Slavery in Latin America
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Slavery in Latin America was practiced in precolonial times.
During the Atlantic slave trade, Latin America was the main destination of millions of black people transported from Africa to French, Portuguese, and Spanish colonies. Slavery was a cornerstone of the Spanish Casta system, and its legacy is the presence of large Afro-Latino populations.
After the gradual emancipation of most black slaves, slavery continued along the Pacific coast of South America throughout the 19th century, as Peruvian slave traders kidnapped Polynesians, primarily from the Marquesas Islands and Easter Island and forced them to perform physical labour in mines and in the guano industry of Peru and Chile.
Enslaved Africans in Latin America
The African presence in Latin America had an effect on the culture across Latin America. Black slaves arrived in the Americas during the early stages of exploration and settlement. By the first decades of the sixteenth century they were commonly participating in Spain's military expeditions.
While most slaves were baptized upon arrival to the New World, the Catholic Church did come to the defense of slaves. Some brotherhoods raised money to purchase the freedom of some of their slave members. Although the church owned slaves themselves, they never embraced the racist justifications for slavery so common among Protestant denominations in the United States.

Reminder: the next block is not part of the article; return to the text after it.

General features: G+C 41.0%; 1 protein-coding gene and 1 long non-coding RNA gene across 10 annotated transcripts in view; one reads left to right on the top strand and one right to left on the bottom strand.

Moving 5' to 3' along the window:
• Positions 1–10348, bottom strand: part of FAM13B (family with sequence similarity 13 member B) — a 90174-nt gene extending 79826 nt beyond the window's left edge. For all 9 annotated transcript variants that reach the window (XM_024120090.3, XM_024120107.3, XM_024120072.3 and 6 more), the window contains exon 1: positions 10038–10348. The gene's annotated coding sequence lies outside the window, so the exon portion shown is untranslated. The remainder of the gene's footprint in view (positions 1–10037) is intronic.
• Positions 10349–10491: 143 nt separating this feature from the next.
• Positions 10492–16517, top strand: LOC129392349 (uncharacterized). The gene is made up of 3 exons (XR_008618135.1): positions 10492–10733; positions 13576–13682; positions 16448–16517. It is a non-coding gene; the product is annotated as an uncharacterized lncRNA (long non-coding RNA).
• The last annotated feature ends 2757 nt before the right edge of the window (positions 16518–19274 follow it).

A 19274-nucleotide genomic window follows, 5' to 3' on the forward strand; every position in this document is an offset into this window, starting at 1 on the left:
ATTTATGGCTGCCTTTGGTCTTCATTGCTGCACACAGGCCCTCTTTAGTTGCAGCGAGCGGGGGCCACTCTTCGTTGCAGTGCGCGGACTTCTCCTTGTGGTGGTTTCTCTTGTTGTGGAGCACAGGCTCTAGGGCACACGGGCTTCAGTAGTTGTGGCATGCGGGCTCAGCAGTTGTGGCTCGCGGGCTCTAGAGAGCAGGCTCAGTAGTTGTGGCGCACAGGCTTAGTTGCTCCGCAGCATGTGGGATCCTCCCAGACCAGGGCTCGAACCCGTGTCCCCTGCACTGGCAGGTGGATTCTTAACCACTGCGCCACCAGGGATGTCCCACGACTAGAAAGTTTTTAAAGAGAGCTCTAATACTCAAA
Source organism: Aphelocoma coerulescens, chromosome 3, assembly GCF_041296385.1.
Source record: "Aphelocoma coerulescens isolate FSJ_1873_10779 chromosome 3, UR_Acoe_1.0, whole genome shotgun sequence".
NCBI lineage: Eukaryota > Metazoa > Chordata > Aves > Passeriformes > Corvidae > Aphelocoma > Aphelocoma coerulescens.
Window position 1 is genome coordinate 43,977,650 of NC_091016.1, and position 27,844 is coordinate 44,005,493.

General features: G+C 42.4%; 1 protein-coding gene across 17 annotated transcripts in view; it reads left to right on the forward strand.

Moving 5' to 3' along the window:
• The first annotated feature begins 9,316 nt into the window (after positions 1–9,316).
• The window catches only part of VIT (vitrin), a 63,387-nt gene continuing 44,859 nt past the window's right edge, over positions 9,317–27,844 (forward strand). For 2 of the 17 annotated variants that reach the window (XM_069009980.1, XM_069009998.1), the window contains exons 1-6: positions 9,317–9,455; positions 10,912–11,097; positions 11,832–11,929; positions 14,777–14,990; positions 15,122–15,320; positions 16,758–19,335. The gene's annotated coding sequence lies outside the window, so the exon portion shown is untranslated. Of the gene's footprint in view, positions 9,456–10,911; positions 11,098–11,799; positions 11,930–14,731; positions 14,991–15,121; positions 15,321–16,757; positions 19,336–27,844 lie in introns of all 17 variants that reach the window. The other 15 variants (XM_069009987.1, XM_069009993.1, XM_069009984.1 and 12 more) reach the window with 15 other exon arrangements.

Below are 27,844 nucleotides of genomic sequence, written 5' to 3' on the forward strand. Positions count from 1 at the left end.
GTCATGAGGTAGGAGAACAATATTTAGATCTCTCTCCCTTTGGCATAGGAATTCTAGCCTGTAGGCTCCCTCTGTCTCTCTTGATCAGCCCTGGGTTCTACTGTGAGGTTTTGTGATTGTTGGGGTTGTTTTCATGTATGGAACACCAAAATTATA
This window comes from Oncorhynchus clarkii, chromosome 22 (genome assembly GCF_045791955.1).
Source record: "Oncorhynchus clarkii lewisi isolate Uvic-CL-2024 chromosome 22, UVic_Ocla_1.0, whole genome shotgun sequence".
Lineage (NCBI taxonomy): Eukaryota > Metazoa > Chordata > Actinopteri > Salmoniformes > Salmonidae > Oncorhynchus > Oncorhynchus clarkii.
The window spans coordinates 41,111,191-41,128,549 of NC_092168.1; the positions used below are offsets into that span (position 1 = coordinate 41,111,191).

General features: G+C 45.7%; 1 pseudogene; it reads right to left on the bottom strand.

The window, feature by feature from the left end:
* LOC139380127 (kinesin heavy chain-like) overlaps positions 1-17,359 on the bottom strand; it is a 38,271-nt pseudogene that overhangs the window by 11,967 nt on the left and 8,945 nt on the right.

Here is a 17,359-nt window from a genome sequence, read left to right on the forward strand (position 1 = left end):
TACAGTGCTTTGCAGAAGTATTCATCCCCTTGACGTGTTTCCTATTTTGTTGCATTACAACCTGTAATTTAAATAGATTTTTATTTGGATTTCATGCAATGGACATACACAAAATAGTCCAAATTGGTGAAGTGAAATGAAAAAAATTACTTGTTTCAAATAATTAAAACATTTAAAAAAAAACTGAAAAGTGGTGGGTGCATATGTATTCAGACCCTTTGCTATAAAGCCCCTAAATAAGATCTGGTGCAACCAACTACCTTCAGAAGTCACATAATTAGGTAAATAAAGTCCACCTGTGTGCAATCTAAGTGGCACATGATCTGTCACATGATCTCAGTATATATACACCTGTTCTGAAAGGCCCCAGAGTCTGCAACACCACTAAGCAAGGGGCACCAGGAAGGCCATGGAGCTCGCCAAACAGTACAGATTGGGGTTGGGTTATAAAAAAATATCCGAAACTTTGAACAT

The impact of slavery in culture is greatly apparent in Latin America. The mixing of cultures and races provides a rich history to be studied. 
According to the television series, Black in Latin America, Mexico and Peru, combined, imported more African slaves than the United States. Between 1502 and 1866, of the 11.2 million Africans, only 450,000 arrived in the United States, while the rest arrived in Latin America and the Caribbean. These slaves were brought as early as the 16th and 17th centuries. The evidence of the African population is not readily apparent due to the mixing of the indigenous population, Africans, and European peoples and the early inception of African slaves into the Mexican society. According to Henry Louis Gates, Jr.'s film on the slave trade in Mexico, the integration of African peoples was so pervasive that every Mexican has an "African grandma hiding in their closet." The slaves would be forced to work in mines and plantations. Today, the most African communities live in coastal towns, "Vera Cruz on the Gulf of Mexico, the Costa Chica region on the Pacific".
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